In addition to having one brilliant songwriter, the Band was blessed with three terrific singers. Drummer Levon Helm (the group's sole American) had a gruff but clear workingman's tenor that fit the roguish narrator of "Up on Cripple Creek" to a tee. Bassist Rick Danko possessed a rubbery, plaintive voice that was well-suited to the questioning uncertainties of "Across the Great Divide" and "Unfaithful Servant", and keyboardist Richard Manuel had a shivery, unearthly falsetto that could be moving and unsettling at the same time (as on "Whispering Pines").

Each member of the Band was able to play at least a couple of instruments, but their secret weapon was certainly organist Garth Hudson, who is credited on the album with "organ, clavinette, piano, accordion, soprano, tenor and baritone-sax and slide trumpet"! According to an anecdote from the concert film The Last Waltz, before going on tour with the group for the first time, Hudson had asked for an additional small stipend from each of the band members; the group later learned that this was so he could tell his mother that he was only going on the road with them so that he could give them music lessons!

The Band have several compilations and box sets on the market, but their second album is truly essential, a snapshot of a sound and a voice that is American in its nature but universal in its appeal.

Monday, April 17, 2006

DAVE BURRELL High Won - High Two

Arista-Freedom AL 1906 (1976)

In the world of avant-garde jazz piano, Dave Burrell's name is one that too often goes unmentioned; less flashy and percussive than Cecil Taylor, less quietly reflective than Paul Bley, yet more versatile than either, his music falls somewhere in between the stylistic cracks.

High Won - High Two is a double-album reissue of a pair of 1968 trio sessions on the Arista-Freedom label. Sirone plays bass on all tracks, and drums are handled by Bobby Kapp (except on "East Side Colors" which features Sunny Murray). Pharoah Sanders is credited on tambourine and can be heard on several tracks (though at times one wishes he could have brought along his tenor sax).

The album opens with "West Side Story Medley", a mostly straightforward reading of various themes (including "Somewhere", "Maria", "America", and "I Feel Pretty") from Leonard Bernstein's famous musical. Occasionally the group ventures into freakout territory, with Burrell hammering on the lower keys with the sustain pedal down, but, for the most part, this is a loose, swinging tribute to Bernstein's work. Side two consists of five shorter pieces: "Oozi Oozi"'s happy harmonies and shifting time signatures sound like pumped-up Dave Brubeck, while "Bittersweet Reminiscence" sounds pretty much like its title suggests; rolling piano chords over a shifting landscape of bass and drums that threaten to break apart into violent storms of notes but nevertheless maintain a balladic tonality. "Bobby and Si" recalls Paul Bley at his most upbeat with its off-kilter ascending hook and funky bassline, and "Dave Blue" is a bright, gospel-tinged waltz. "Margie Pargie (A.M. Rag)" closes the side with a display of Burrell's ragtime chops.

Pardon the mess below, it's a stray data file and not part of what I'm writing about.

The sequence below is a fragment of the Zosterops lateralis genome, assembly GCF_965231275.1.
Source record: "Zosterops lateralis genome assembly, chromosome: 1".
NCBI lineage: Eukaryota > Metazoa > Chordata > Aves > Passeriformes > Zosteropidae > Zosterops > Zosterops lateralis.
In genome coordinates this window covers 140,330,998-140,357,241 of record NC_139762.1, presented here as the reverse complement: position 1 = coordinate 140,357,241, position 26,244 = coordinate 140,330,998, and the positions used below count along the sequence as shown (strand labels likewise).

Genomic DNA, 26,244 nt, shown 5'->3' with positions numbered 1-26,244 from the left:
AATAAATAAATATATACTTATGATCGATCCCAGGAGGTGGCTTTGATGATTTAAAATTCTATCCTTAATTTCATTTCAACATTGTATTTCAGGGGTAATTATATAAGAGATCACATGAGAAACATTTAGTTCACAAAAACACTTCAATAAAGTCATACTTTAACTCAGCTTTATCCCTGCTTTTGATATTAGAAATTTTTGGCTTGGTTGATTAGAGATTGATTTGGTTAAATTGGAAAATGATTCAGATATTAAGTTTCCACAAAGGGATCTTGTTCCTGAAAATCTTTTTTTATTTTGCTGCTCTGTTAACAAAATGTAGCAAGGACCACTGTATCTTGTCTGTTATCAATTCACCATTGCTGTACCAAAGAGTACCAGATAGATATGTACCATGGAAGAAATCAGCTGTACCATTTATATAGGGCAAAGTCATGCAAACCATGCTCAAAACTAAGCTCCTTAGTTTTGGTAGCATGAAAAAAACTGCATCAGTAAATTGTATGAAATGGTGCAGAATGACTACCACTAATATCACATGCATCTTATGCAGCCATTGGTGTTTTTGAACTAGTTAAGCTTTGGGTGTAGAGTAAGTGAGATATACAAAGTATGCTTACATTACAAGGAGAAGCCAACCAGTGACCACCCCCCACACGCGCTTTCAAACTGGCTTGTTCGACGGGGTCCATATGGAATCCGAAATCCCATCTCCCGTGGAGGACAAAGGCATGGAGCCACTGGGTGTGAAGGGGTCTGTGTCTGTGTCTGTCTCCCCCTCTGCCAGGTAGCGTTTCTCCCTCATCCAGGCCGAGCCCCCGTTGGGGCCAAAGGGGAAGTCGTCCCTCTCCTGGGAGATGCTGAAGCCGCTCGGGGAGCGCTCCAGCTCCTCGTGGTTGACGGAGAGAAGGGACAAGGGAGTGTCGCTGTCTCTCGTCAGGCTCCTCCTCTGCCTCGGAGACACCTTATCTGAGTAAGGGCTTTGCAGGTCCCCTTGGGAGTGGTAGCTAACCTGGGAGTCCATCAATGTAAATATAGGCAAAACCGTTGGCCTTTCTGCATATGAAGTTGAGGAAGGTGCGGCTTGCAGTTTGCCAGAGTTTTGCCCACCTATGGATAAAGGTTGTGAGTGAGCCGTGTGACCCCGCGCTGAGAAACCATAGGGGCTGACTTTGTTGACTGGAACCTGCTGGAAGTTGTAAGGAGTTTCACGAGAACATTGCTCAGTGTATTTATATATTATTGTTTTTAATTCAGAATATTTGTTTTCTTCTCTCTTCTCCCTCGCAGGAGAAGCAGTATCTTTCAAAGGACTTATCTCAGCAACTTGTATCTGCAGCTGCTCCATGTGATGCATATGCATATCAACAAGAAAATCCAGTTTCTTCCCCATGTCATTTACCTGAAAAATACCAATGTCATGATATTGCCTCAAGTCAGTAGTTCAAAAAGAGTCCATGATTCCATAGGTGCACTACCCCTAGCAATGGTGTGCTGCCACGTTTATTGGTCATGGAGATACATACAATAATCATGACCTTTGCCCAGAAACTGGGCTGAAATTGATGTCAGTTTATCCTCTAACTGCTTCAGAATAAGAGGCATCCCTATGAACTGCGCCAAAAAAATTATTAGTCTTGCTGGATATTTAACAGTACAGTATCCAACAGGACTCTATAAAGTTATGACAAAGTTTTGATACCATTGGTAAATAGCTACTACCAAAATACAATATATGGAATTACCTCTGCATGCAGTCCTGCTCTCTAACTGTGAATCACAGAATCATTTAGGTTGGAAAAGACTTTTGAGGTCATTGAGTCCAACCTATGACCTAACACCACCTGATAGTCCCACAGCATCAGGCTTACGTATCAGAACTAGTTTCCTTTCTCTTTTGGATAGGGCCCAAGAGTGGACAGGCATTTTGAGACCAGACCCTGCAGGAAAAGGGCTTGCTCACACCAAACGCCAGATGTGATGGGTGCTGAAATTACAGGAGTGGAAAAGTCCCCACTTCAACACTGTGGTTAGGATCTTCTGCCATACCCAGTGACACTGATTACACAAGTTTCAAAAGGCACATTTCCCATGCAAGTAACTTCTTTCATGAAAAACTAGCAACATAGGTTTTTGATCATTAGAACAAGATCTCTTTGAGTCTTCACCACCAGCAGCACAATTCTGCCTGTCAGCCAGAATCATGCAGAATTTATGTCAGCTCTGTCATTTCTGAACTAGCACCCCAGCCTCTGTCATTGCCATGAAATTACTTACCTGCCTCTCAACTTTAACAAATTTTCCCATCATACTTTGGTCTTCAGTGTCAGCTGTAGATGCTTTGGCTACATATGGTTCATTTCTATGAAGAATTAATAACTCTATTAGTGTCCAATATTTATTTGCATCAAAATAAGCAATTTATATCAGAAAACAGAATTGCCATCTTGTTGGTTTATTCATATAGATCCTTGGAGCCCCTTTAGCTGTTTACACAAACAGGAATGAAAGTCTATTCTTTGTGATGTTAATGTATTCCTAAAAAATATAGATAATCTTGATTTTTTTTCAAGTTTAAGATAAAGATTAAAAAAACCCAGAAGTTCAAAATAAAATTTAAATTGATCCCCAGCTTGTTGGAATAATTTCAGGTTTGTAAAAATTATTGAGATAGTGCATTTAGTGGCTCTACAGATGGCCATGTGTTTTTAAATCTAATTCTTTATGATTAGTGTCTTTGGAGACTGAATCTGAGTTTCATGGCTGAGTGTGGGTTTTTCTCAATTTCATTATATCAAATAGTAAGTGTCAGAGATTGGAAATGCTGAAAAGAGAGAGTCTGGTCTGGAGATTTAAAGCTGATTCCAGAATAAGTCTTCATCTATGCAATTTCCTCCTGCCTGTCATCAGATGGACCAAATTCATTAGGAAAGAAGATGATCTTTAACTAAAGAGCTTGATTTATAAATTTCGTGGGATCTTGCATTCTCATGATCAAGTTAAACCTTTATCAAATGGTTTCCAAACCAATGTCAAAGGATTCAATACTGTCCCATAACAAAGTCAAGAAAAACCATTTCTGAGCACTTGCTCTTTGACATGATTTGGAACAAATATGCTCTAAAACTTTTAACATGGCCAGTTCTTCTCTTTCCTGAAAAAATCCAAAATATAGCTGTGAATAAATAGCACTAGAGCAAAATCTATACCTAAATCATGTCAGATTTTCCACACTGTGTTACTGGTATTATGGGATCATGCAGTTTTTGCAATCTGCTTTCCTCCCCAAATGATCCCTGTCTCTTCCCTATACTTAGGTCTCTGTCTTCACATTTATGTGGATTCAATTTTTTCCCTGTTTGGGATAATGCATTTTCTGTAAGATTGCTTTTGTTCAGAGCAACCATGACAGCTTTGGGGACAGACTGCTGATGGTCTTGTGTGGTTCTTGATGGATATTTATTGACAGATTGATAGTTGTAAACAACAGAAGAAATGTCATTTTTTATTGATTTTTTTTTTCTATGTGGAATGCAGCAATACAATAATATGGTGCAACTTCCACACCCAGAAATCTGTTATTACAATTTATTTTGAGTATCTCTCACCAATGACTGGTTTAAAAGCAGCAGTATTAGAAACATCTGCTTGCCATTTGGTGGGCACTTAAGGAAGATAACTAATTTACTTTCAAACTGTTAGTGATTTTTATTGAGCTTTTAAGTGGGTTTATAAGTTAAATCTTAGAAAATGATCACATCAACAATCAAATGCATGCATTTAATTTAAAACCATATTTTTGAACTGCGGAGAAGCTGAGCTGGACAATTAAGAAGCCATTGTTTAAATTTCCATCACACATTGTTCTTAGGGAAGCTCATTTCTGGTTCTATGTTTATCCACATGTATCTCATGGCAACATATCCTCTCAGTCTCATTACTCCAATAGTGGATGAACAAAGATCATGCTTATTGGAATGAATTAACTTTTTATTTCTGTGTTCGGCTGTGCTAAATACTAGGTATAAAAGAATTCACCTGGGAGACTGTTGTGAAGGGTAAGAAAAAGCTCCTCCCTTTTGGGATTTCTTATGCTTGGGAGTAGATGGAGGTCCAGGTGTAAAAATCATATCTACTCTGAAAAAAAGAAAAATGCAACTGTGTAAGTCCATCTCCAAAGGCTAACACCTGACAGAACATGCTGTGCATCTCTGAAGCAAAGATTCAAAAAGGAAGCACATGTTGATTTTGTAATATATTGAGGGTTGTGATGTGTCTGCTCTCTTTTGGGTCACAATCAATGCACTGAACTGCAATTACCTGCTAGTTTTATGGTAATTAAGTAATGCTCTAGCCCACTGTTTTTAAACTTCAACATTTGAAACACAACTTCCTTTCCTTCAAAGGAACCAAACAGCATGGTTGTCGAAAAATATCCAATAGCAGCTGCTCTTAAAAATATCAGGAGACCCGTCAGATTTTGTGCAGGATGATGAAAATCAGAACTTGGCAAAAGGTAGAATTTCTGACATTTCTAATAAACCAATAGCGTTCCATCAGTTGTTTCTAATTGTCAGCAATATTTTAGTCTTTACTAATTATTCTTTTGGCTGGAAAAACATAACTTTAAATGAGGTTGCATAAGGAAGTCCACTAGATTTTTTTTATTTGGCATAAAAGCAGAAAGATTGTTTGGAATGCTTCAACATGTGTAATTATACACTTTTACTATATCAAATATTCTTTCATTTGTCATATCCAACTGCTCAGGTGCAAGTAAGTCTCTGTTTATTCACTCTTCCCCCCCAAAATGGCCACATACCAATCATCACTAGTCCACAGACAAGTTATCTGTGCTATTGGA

"East Side Colors" takes up side three and is easily the most "out" of the music on the album (thanks in large part to the presence of Murray at the drum kit). The cut opens with thundering keyboard smashes a la Cecil Taylor over frantic bass and percussion which quickly shift into an extended bass solo by Sirone. Burrell and Murray re-enter with Murray slashing away at his cymbals and Burrell continuing his atonal assault. The main difference between Burrell's style and Taylor's seems to be sustain; where Taylor favours short, staccato bursts, Burrell prefers a more sweeping attack, with more use of the sustain pedal. In short, if Taylor plays the piano like a drum, Burrell plays it like a harp.

Side four consists of another medley, this one consisting of all five pieces from side two in a different order plus an additional tune, the Monk-like "Inside Ouch", at the end. Aside from Sanders' prominent tambourine, there isn't much difference between these recordings and the versions on the second side; the medley may have been included in order to pad the album out to a double-LP (the original album consisted only of "West Side Story Medley", "Margie Pargie" and "East Side Colors"). Still, the track is a testament to the versatility of the group and their ability to switch quickly from one mood and/or style to another, and High Wan - High Two (available on CD) is worth owning for any fan of versatile, swinging jazz and improvisation.

Thursday, April 13, 2006


ECM-1-1055 (1975)

Gary Burton and Steve Swallow are two musicians who need no introduction on record, so personal and immediately identifiable is their sound. Burton was one of the pioneers of jazz fusion during the seventies, and Swallow is known for being one of the first jazz bassists to use the electric bass almost exclusively. The two have worked together on a number of projects, but Hotel Hello is their only album of duets.